# Evan A. Sultanik, Ph.D.

Evan's First Name @ Sultanik .com

Chief Scientist
Digital Operatives, LLC

Drexel University College of Computing & Informatics
Department of Computer Science

## LaTeX

### In which Evan and Joe teach you how to make beautiful documents.

Earlier today, Joe Kopena and I once again presented our tag-team LATEX talk. Not familiar with LATEX? Why not read the Wikipedia article! It’s essentially a professional grade system for beautifully typesetting documents/books. There are various books and Internet tutorials that do a fairly good job of introducing the basics, so, in our talk, Joe and I cover some more advanced topics and also general typesetting snags that novices often encounter. We always get requests for our slides after each of our talks, so I figured I’d post them online (which is the purpose of this blog entry).

Note that the entire presentation was created in LATEX using Beamer. You may also want to read my notes on BIBTEX, which will eventually become a part of our talk. You can read some of Joe’s notes on LATEX on his personal wiki, here. Feel free to browse and/or post any of your general typesetting questions to this public mailing list.

## On the Economics of Higher Education

### In which I apply flimsy math and hand-waving to justify the time I’ve wasted in school.

There has been much “messaging on twitter” [sic] and “posting to blogs” [sic] of late regarding the economic benefit of pursuing a graduate degree in Computer Science. For example, there are claims, among other things, that a masters degree will require 10 years to earn back the income lost during study. A Ph.D. will require a staggering 50 years. Most everything I’ve read cites this article based upon Dr. Norman Matloff’s testimony to the U.S. House Judiciary Committee Subcommittee on Immigration. Curiously, the article everyone seems to cite does not itself have a bibliography. It does, however, credit “a highly biased pro-industry National Research Council committee” for calculating these numbers. Five to ten minutes of “searching on Google” [sic] and I was unable to find a report from the National Research Council corroborating such a claim. Can anyone point me to a link?

I do not dispute that these numbers may be correct; the purpose of this blog entry is to point out that, at least in the case of most with whom I’ve matriculated, it is flat out false.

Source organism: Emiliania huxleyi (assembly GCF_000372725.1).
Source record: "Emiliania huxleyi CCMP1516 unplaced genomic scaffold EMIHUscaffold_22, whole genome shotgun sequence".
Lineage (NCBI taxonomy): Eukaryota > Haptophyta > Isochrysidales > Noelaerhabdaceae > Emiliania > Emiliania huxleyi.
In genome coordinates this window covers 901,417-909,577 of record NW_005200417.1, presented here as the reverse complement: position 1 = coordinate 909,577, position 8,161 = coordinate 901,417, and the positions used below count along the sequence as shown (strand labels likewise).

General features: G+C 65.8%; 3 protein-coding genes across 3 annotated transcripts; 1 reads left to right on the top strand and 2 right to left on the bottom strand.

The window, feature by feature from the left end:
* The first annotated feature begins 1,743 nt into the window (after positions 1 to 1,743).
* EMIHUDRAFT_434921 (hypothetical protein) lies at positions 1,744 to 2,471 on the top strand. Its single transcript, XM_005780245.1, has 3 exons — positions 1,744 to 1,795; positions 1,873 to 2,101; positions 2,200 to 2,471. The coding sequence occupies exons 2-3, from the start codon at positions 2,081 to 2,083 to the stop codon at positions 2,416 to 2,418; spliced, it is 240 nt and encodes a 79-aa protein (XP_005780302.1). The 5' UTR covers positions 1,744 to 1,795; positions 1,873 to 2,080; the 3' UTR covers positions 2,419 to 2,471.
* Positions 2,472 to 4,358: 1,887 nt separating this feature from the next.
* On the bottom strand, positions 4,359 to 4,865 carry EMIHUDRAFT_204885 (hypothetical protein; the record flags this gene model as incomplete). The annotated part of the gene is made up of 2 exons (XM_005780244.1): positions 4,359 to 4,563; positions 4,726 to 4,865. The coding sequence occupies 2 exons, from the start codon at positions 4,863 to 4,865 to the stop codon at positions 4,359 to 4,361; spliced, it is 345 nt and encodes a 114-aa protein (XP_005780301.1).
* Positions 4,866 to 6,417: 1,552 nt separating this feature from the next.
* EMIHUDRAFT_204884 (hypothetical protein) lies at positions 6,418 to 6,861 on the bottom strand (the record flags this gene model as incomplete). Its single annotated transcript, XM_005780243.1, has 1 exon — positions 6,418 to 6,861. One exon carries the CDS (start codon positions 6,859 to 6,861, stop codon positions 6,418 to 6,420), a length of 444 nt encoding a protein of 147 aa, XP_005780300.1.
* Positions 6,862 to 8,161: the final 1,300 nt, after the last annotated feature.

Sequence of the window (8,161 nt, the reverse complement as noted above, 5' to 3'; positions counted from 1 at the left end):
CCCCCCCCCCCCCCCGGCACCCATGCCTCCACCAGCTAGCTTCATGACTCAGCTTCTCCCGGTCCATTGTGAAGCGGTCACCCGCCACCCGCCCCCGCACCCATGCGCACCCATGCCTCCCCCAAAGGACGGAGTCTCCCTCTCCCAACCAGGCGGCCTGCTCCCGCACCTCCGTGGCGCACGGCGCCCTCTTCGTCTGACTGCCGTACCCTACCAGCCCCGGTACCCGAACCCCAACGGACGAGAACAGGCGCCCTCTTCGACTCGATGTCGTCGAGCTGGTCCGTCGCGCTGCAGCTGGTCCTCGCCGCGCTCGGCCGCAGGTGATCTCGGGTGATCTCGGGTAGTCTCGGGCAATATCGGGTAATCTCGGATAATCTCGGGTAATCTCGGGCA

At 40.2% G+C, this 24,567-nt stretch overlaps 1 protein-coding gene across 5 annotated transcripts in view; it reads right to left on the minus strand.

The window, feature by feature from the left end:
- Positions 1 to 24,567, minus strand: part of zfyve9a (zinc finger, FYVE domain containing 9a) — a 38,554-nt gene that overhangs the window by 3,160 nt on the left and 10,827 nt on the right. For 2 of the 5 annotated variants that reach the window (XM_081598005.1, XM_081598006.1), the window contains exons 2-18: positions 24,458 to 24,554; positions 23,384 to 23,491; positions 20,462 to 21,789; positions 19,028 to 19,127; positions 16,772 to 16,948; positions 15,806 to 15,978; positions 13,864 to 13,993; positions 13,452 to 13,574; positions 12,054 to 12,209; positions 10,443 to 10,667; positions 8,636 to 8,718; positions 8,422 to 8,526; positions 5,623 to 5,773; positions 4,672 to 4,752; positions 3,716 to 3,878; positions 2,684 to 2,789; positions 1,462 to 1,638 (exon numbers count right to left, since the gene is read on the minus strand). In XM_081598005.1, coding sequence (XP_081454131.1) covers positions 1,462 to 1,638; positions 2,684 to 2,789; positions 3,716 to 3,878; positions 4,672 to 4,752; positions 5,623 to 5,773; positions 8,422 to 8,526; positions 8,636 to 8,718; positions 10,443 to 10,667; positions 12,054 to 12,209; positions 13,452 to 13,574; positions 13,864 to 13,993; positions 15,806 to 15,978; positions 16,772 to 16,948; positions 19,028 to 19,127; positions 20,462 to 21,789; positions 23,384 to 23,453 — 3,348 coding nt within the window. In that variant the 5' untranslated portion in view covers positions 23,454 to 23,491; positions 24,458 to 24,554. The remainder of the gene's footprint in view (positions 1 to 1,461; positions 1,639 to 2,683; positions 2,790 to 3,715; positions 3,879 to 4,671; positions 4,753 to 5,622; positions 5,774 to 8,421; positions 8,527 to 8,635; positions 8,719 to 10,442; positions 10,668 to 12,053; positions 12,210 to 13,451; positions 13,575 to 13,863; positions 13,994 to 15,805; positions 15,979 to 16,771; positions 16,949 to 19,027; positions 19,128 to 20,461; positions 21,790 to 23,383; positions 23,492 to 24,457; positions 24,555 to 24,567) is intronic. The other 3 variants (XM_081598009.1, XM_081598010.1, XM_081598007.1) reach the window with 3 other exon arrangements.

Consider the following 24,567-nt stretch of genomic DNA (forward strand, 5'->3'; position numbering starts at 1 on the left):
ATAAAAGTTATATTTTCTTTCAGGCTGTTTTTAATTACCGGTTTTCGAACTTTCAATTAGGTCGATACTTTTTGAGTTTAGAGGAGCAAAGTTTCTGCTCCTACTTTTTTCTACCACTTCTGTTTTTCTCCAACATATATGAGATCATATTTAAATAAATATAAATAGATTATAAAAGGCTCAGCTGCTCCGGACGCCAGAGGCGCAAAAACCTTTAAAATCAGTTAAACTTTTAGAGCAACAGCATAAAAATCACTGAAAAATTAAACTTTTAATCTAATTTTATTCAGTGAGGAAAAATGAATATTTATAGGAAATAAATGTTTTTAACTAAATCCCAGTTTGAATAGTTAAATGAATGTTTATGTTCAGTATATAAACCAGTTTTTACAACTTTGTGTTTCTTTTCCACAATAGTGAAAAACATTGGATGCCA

Here is my (admittedly simple) mathematical model:

$n=\frac{t ( E[s_w] + c )}{E[s_a]-E[s_w]},$
where,
• $t$ is the number of years spent in school;
• $E[s_w]$ is the expected salary one would have earned if one did not attend school;
• $c$ is the net monetary cost of attending school per year, such as tuition paid, books purchased, &c. This value should also take into account any income earned during a school year (e.g., one’s stipend) and in many cases will be a negative number;
• $E[s_a]$ one’s expected salary after graduating school; and
• $n$ is the number of years one would have to work after graduating to make up for lost income.

Note that this model does not take attrition into account.

## Flexitarded

### In which I blatantly offend yet another group of people.

I’d like to begin with a simple analogy that expresses my feelings on the subject at hand:

aborted llama fœti : Perestroika :: Flexitarianism : this analogy.

In other words, flexitarianism makes as much sense as grooming one’s pubic hair with a rusty vegetable peeler. I fail to see how flexitarianism is any different than, oh, say, being an omnivore. “I am a vegetarian… except for when consumption of animal products is required socially, nutritionally, culturally, or pragmatically.” STFU. In other words, you’re a normal omnivore who cannot always stomach eating meat for some reason, most likely due to moral dissonance. I have no problem with vegetarianism—or any other diet, for that matter—as long as its practitioners do not proselytize. I don’t care if you deprive yourself of certain foods on moral, religious, or nutritional grounds. What does offend me is the addition of a new word to our vernacular that adds little or nothing semantically. Also, it is concerning that those in moral conflict about eating meat are given a new term to legitimize their ethical limbo, thus postponing their decision about whether or not to give up being an omnivore.

I only drink to excess when it is socially acceptable.

The flexoholic.

I only cheat on my spouse pragmatically.